Chalk up another loss for public safety at the hands of the gun lobby.
Nearly 30 years ago, the federal Law Enforcement Officers Protection Act banned the manufacture and sale of armor-piercing "cop-killer" bullets that could be fired from handguns. But echoing existing law, it also allowed exemptions for ammunition "primarily intended to be used for sporting purposes." It eventually fell to the Bureau of Alcohol, Tobacco, Firearms and Explosives to determine what ammunition qualified for that exemption.
From 1986, when the law went into effect, to 2011, few manufacturers sought exemptions, and the ATF granted only two, for "green tip" 5.56 mm steel-core bullets in SS109 and M855 cartridges, which can be fired from AR-15 semi-automatic rifles, and .30-06 M2AP cartridges, which fit a range of rifles. Both cartridges are popular among target shooters and hunters.
But over the last few years, the ATF has received more than 30 new exemption requests from ammunition manufacturers, in part as a result of environmentalist pressure to bar hunters from using lead bullets, which wind up poisoning wildlife that ingest them. Some of the alternatives to lead that manufacturers have turned to, such as tungsten and steel, meet the law's armor-piercing definition, and thus require an exemption. At the same time, gun makers began marketing semi-automatic handguns that can fire the exempted SS109 and M855 cartridges.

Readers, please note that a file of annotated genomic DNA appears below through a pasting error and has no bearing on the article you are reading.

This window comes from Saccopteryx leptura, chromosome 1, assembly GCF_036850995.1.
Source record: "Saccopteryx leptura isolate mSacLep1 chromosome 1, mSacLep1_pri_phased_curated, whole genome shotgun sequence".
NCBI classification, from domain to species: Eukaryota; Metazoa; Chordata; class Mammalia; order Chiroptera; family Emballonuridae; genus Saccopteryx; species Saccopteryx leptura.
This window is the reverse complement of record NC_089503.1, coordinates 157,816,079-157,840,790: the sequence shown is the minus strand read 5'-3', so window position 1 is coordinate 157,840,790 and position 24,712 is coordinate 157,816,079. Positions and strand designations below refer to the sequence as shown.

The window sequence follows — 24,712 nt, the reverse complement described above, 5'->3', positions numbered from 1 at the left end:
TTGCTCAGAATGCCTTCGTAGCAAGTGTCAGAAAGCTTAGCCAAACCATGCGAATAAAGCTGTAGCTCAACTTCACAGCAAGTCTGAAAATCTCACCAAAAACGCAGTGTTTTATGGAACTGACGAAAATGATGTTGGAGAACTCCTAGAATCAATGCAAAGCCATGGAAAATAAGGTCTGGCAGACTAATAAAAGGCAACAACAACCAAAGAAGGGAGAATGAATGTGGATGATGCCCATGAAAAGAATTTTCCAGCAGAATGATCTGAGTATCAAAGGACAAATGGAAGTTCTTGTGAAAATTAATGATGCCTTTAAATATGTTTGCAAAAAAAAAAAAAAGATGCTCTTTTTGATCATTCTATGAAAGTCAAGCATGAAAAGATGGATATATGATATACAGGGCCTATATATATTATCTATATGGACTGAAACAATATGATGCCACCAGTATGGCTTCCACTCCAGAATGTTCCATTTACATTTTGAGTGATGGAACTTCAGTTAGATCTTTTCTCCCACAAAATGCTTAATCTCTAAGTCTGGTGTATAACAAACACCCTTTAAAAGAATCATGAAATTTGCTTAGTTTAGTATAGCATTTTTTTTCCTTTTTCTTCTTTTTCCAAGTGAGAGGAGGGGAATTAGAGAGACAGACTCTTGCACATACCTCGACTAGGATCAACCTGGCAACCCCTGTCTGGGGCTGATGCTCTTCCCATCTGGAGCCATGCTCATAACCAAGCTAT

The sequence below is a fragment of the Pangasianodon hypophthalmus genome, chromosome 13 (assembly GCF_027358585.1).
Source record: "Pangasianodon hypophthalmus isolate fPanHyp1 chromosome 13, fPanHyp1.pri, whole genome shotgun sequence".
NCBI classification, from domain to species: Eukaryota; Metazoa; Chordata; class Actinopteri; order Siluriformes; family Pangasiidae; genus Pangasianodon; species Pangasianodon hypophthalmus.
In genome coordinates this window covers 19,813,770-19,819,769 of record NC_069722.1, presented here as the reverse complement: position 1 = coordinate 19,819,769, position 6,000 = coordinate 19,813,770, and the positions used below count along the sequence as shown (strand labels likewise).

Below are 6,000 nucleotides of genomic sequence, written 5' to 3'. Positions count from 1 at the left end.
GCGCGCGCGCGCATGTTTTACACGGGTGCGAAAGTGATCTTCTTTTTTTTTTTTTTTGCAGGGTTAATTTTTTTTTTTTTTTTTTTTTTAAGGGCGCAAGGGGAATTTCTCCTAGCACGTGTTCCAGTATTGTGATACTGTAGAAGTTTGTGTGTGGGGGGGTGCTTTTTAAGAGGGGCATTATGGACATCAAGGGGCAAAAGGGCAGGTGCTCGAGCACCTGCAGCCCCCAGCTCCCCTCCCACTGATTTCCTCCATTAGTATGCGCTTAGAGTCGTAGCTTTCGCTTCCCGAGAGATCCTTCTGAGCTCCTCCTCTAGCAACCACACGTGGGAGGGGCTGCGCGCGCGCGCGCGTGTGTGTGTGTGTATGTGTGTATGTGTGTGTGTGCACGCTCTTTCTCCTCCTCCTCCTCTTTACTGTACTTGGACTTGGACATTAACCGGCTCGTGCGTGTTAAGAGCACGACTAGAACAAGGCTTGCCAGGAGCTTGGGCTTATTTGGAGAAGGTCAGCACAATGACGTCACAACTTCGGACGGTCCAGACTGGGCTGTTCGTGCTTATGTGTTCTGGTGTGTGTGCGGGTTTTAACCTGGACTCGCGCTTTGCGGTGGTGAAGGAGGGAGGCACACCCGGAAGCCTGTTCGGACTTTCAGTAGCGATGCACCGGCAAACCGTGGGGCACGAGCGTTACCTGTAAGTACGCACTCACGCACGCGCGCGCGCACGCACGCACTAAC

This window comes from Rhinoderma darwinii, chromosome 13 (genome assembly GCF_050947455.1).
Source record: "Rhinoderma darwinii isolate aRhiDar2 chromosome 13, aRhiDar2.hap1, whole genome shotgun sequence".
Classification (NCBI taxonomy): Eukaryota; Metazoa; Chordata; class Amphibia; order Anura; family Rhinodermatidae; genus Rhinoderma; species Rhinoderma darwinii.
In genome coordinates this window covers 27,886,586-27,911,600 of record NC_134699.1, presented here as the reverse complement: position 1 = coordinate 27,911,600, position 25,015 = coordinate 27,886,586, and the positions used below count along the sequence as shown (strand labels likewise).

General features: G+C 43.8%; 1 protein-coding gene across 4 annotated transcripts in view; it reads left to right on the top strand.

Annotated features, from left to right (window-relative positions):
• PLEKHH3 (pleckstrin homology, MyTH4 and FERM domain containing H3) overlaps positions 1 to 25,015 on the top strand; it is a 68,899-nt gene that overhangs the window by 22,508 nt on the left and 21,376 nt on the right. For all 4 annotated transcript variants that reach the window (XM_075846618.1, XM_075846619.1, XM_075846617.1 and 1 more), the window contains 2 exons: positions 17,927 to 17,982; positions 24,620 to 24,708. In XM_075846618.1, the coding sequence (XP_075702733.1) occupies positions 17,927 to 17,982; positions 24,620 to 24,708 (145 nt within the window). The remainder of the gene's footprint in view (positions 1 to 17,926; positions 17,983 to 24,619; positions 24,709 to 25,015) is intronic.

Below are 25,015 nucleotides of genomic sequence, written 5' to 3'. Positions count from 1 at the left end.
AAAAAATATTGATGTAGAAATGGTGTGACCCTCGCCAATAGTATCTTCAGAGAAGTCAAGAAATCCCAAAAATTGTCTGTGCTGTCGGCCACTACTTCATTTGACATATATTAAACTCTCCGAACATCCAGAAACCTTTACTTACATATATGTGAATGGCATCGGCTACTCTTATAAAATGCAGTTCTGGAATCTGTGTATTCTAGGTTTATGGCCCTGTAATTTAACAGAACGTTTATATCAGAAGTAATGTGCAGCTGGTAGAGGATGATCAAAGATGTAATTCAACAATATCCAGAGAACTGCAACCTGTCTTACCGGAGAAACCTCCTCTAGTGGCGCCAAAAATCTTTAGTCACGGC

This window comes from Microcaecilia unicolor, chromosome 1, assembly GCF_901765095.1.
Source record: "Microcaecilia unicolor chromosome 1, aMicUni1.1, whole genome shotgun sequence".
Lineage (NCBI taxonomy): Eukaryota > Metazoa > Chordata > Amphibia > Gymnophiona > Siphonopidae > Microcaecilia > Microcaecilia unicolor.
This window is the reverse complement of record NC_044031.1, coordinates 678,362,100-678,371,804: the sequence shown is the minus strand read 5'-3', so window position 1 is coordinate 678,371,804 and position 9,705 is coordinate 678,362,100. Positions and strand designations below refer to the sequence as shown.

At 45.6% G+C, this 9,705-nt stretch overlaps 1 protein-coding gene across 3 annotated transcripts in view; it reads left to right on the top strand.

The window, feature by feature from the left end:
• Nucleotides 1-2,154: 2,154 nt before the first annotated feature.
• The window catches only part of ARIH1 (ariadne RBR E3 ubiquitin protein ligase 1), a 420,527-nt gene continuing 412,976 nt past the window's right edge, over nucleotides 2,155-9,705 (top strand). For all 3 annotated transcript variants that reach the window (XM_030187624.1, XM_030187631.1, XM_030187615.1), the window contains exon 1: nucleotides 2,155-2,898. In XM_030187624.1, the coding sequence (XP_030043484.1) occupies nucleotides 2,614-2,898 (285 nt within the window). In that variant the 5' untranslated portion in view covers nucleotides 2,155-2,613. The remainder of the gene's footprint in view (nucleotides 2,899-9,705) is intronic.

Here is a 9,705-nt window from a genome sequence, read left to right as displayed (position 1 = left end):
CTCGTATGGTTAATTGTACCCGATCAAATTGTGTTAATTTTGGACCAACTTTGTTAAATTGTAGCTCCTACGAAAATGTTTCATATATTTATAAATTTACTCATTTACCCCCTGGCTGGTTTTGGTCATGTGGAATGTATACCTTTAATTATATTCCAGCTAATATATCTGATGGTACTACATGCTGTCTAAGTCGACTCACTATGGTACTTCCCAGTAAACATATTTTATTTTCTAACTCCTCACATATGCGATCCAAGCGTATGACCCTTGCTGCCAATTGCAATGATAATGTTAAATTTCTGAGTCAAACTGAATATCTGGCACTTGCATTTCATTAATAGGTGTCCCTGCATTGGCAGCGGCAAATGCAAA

In response, the ATF last month proposed a pragmatic new framework for determining which ammunition would qualify for the "sporting purposes" exemption, and concluded that the armor-piercing "green tip" SS109 and M855 cartridges must lose their exemption because they can now be fired from the new handguns. The gun lobby, led by the National Rifle Assn., reacted with its usual fury, accusing the government of trying to effect an AR-15 rifle ban by barring bullets — even though, according to the ATF, there are at least 160 other cartridges available for AR-15 rifles. More than 80,000 people submitted responses during the first three weeks of the monthlong public comment period, primarily in opposition. And majorities of both the House and Senate urged the ATF to drop the proposal. Members of Congress also introduced a bill to strip ATF of its regulatory power over ammunition.
On Tuesday, the ATF caved and announced that it was mothballing the new framework. That's a deplorable decision, but not just because it means "cop-killer" ammunition that should be banned under the 1986 law will remain available. The government has allowed itself to be bullied by the gun lobby, which with its defense of these armor-piercing bullets has in effect aligned itself with violent criminals and against public safety.